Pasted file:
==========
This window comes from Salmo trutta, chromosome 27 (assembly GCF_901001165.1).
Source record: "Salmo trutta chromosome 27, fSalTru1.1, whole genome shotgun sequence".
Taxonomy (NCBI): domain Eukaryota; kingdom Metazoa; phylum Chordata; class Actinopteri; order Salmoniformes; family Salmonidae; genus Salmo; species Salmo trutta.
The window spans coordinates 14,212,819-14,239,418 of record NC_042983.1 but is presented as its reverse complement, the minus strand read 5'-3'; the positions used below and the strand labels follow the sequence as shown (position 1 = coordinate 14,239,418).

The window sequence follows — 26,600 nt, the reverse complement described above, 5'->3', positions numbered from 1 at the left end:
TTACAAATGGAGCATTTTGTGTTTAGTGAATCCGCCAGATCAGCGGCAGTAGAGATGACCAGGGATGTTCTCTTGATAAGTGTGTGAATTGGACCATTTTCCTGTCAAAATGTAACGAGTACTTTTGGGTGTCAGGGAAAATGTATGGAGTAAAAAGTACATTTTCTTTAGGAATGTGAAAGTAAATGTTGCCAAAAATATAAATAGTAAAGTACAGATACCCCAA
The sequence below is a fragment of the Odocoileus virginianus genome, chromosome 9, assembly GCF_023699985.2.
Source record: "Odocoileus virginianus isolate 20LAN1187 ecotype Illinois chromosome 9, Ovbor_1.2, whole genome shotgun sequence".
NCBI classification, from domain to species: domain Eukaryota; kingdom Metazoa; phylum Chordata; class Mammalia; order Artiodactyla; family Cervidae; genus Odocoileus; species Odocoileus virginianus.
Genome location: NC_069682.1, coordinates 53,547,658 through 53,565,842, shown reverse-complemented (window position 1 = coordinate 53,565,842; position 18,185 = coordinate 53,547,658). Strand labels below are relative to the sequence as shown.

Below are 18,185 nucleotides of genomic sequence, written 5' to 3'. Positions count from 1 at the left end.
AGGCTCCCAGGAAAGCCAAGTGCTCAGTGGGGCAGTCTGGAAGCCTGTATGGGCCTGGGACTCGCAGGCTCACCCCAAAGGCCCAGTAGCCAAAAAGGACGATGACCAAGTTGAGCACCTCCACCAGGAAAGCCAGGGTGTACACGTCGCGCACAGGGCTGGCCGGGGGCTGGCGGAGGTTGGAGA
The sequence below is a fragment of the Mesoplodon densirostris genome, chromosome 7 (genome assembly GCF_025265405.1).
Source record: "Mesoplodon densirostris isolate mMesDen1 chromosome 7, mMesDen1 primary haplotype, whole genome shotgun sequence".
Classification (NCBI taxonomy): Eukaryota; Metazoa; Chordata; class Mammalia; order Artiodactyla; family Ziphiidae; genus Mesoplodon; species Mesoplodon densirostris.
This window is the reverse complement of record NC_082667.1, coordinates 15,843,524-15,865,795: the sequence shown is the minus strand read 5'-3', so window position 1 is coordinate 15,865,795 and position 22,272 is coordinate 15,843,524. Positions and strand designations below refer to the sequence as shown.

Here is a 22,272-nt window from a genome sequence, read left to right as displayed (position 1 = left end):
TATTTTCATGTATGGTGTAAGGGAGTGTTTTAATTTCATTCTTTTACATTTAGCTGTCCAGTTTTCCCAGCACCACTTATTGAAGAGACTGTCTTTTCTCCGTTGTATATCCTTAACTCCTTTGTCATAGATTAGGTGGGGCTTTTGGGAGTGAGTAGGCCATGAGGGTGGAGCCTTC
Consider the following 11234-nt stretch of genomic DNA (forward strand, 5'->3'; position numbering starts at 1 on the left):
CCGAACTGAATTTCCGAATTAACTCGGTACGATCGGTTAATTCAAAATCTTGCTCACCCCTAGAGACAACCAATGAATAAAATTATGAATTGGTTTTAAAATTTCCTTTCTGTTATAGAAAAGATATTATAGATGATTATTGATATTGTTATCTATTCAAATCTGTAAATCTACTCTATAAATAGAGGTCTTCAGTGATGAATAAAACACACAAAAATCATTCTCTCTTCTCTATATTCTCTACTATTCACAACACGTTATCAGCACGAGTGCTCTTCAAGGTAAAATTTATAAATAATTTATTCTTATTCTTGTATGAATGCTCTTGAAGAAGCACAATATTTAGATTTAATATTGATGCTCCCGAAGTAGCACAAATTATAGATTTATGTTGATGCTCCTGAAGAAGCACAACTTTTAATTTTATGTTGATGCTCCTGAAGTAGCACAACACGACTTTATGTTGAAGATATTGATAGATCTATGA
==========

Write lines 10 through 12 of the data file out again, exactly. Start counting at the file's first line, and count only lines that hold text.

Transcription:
Genome location: NC_069682.1, coordinates 53,547,658 through 53,565,842, shown reverse-complemented (window position 1 = coordinate 53,565,842; position 18,185 = coordinate 53,547,658). Strand labels below are relative to the sequence as shown.

Below are 18,185 nucleotides of genomic sequence, written 5' to 3'. Positions count from 1 at the left end.
AGGCTCCCAGGAAAGCCAAGTGCTCAGTGGGGCAGTCTGGAAGCCTGTATGGGCCTGGGACTCGCAGGCTCACCCCAAAGGCCCAGTAGCCAAAAAGGACGATGACCAAGTTGAGCACCTCCACCAGGAAAGCCAGGGTGTACACGTCGCGCACAGGGCTGGCCGGGGGCTGGCGGAGGTTGGAGA